Native Bees Associated With Siratro (Fabaceae) in an Environmental Recovery Area


  • Willian Moreira da Costa Instituto Federal de Educação, Ciência e Tecnologia do Espírito Santo, Alegre, ES, Brasil
  • Kamila Moreira da Costa Universidade Federal de Viçosa, Viçosa, MG, Brasil
  • Luceli de Souza Universidade Federal do Espírito Santo, Centro de Ciências Exatas, Naturais e da Saúde da Alegre, ES, Brasil
  • Manuela Silva de Amorim Instituto Federal de Educação, Ciência e Tecnologia do Espírito Santo, Alegre, ES, Brasil
  • Aparecida de Fátima Madella de Oliveira Instituto Federal de Educação, Ciência e Tecnologia do Espírito Santo, Alegre, ES, Brasil


Bee fauna, ecosystems, insects


Macroptilium atropurpureum (purple bush-bean or siratro) is a perennial vine belonging to the botanical family Fabaceae. It is adapted to dry soils, not tolerating waterlogged soils. Siratro is a cover plant that can be used in different ways, such as fixing nitrogen in the soil, producing forage for cattle and sheep, combating erosion, and revegetating anthropized areas. It also has effects against root-knot nematodes, and can be planted in areas intended for fruit growing to combat undesirable plants, as well as in combination with grasses. The siratro plant has reddish-purple inflorescences of the racemose type, and the flowers are composed of two petals with a third serving as a vane. The reproductive structures are self-compatible, that is, the species has self-pollination. However, the presence of pollinators, including bees, favors the plant€™s reproduction. The present study aimed to identify the species of native bees visiting the inflorescences of Macroptilium atropurpureum between March and December 2020 in an environmental recovery area located at the Federal Institute of Education, Science and Technology of Espírito Santo, in Alegre, south of Espírito Santo state. The samples were collected monthly between 10 a.m. and 2 p.m., totaling a sampling effort of 40 hours. The bees were captured using the transect method of sweeping over flowers with an entomological net. The inflorescences were observed for 10 minutes and the visiting bees were collected and transferred to a killing flask containing ethyl acetate. Then the bees were sorted, dried, identified, labeled, and deposited with the Caparaó Museum of Zoology. Fifty-six specimens were collected, representing eight bee species, distributed in four tribes and two families: Eulaema nigrita Lepeletier, 1841, Euglossa cordata (Linnaeus, 1758); Euglossa fimbriata Moure, 1968; Euglossa leucotricha Rebêlo & Moure, 1996; and Euglossa sp. 1 Latreille, 1802, belonging to Euglossini, Apidae; Centris fuscata Lepeletier, 1841, belonging to Centridini, Apidae; Epanthidium tigrinum (Schrottky, 1905), belonging to Anthidiini, Megachilidae; and Megachile sp.1 Latreille, belonging to Megachilini, Megachilidae. As for the abundance, Euglossa cordata was the most representative, accounting for 35% of the individuals collected, followed by Euglossa fimbriata, with 20%, Euglossa sp.1, with 15%, Megachile sp.1, with 9%, Epanthidium tigrinum, with 7%, Euglossa leucotricha and Eulaema nigrita, with 6% each, and Centris fuscata, with 2%. The Euglossini tribe showed a relevant association with siratro, with 82% of the collected bees belonging to this tribe. Representatives of the Euglossini tribe are known as €œorchid bees€, since males visit orchids in search of fragrances for use to attract females, and are involved in pollination of several native botanical species of agricultural interest. Euglossa cordata is a generalist bee, being able to travel long distances in search of food resources. However, other generalist bees of the tribe, such as Eulaema nigrita, were not abundant in the area. The bees of the Megachilidae family, represented by two species in this study, showed the highest rate of visitation to the siratro inflorescences, about 70%, between 12 a.m. and 2 p.m., while the species belonging to the Apidae family, in the Euglossini and Centridini tribes, did not show a preferred time interval for visiting the inflorescences. The presence of pollinators in the environment is essential, especially in areas that are undergoing recovery, since these insects contribute to the reproduction of botanical species, helping in the vegetative development of the area. Therefore, enriching areas in environmental recovery with fast-growing forage cover crops, such as siratro, favors the nutritional and edaphic improvement of the soils, as well as benefits the native bee fauna, by providing food and shelter, while the native flora is in the process of regeneration.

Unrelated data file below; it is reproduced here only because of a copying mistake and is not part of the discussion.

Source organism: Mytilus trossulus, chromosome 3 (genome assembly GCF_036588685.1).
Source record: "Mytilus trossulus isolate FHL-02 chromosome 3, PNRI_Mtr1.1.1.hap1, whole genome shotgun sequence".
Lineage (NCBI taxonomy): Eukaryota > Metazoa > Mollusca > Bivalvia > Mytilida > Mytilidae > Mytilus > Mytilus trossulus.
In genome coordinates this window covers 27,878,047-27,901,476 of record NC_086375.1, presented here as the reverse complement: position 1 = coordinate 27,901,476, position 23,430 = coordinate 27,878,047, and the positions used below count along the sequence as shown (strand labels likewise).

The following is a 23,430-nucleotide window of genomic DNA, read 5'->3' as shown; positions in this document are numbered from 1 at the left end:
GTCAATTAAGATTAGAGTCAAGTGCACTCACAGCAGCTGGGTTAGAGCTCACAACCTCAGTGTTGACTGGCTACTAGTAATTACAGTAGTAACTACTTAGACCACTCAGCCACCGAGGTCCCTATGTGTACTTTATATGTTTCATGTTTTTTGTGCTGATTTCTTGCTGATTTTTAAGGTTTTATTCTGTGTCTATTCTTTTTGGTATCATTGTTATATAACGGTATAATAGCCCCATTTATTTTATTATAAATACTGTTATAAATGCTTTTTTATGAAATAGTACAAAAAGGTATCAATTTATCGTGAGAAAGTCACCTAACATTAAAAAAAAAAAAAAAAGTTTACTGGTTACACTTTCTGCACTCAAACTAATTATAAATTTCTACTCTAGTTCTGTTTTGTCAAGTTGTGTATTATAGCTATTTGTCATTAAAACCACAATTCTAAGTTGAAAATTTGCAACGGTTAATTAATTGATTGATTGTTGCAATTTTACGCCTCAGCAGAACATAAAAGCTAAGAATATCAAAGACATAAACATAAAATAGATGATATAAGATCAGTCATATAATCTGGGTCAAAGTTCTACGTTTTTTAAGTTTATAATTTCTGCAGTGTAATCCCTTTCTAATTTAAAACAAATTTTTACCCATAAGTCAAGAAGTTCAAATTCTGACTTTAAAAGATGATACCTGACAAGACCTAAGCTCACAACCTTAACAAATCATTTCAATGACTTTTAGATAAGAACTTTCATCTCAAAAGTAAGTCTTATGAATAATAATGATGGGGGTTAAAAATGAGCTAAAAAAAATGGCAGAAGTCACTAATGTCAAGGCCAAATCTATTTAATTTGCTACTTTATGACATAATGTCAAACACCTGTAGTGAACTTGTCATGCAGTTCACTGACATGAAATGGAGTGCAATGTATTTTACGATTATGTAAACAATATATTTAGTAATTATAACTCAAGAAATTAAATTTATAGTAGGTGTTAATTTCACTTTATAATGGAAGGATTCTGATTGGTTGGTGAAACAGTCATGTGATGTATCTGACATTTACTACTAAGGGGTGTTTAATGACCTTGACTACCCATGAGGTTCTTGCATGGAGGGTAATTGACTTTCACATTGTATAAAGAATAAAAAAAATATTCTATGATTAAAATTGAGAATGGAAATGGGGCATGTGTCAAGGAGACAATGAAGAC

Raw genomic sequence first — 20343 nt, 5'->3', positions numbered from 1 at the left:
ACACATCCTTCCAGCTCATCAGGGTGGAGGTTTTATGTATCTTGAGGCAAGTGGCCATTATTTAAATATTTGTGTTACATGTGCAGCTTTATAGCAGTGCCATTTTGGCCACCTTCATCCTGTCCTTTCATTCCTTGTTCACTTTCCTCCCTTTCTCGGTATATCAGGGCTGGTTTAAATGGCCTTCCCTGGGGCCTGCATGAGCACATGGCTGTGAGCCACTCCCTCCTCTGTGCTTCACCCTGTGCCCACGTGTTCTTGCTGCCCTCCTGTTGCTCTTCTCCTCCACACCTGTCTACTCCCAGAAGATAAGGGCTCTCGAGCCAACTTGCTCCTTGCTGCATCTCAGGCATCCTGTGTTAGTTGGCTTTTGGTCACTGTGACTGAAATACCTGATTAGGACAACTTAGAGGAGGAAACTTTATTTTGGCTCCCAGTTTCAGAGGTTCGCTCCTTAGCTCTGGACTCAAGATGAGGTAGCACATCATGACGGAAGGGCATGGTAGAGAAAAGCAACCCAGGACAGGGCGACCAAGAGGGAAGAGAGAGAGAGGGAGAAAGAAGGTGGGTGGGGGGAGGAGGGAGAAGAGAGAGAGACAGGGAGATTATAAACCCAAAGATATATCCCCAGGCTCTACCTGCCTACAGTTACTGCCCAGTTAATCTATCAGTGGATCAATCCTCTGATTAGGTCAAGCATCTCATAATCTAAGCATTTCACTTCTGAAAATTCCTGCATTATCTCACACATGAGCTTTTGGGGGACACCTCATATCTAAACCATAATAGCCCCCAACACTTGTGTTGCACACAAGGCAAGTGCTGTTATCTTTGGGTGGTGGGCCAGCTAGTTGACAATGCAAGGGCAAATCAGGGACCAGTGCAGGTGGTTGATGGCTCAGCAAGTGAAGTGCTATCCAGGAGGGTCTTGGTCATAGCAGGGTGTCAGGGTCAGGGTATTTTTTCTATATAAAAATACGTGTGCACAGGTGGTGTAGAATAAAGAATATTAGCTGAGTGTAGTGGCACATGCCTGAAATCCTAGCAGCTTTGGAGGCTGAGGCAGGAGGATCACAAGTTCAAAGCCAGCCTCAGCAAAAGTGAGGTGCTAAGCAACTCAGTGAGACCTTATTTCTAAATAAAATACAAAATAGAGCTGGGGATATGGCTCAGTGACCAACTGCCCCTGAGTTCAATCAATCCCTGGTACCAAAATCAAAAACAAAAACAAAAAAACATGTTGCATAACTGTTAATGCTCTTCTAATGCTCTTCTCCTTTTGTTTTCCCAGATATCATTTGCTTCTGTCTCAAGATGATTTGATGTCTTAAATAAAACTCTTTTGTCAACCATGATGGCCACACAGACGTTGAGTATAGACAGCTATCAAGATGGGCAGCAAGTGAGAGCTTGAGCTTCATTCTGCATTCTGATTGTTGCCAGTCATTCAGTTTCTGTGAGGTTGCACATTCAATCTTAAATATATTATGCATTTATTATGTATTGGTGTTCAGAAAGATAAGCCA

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Native Bees Associated With Siratro (Fabaceae) in an Environmental Recovery Area. (2022). Boletim De Indústria Animal, 79.